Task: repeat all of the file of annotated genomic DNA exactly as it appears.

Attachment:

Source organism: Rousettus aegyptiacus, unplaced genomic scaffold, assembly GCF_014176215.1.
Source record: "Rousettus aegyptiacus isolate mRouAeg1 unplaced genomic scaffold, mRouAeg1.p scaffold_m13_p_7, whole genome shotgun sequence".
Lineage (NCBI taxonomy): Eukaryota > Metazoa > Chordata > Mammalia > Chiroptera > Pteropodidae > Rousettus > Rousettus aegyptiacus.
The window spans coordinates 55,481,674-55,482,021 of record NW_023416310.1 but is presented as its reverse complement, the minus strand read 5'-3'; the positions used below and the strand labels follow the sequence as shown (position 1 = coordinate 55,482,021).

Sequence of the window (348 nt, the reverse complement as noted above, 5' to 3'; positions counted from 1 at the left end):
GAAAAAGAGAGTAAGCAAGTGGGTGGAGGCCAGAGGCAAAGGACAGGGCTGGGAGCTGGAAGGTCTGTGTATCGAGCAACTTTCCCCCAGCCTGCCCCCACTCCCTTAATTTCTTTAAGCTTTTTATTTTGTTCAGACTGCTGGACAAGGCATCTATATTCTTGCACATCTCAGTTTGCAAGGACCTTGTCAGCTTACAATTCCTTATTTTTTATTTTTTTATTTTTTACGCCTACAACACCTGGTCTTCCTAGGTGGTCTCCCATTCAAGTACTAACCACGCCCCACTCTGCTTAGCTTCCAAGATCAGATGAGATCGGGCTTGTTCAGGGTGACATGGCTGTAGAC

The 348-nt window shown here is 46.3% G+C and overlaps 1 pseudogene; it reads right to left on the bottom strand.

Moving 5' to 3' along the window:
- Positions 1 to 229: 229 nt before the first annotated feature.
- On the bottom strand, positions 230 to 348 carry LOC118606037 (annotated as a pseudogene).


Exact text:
Source organism: Rousettus aegyptiacus, unplaced genomic scaffold, assembly GCF_014176215.1.
Source record: "Rousettus aegyptiacus isolate mRouAeg1 unplaced genomic scaffold, mRouAeg1.p scaffold_m13_p_7, whole genome shotgun sequence".
Lineage (NCBI taxonomy): Eukaryota > Metazoa > Chordata > Mammalia > Chiroptera > Pteropodidae > Rousettus > Rousettus aegyptiacus.
The window spans coordinates 55,481,674-55,482,021 of record NW_023416310.1 but is presented as its reverse complement, the minus strand read 5'-3'; the positions used below and the strand labels follow the sequence as shown (position 1 = coordinate 55,482,021).

Sequence of the window (348 nt, the reverse complement as noted above, 5' to 3'; positions counted from 1 at the left end):
GAAAAAGAGAGTAAGCAAGTGGGTGGAGGCCAGAGGCAAAGGACAGGGCTGGGAGCTGGAAGGTCTGTGTATCGAGCAACTTTCCCCCAGCCTGCCCCCACTCCCTTAATTTCTTTAAGCTTTTTATTTTGTTCAGACTGCTGGACAAGGCATCTATATTCTTGCACATCTCAGTTTGCAAGGACCTTGTCAGCTTACAATTCCTTATTTTTTATTTTTTTATTTTTTACGCCTACAACACCTGGTCTTCCTAGGTGGTCTCCCATTCAAGTACTAACCACGCCCCACTCTGCTTAGCTTCCAAGATCAGATGAGATCGGGCTTGTTCAGGGTGACATGGCTGTAGAC

The 348-nt window shown here is 46.3% G+C and overlaps 1 pseudogene; it reads right to left on the bottom strand.

Moving 5' to 3' along the window:
- Positions 1 to 229: 229 nt before the first annotated feature.
- On the bottom strand, positions 230 to 348 carry LOC118606037 (annotated as a pseudogene).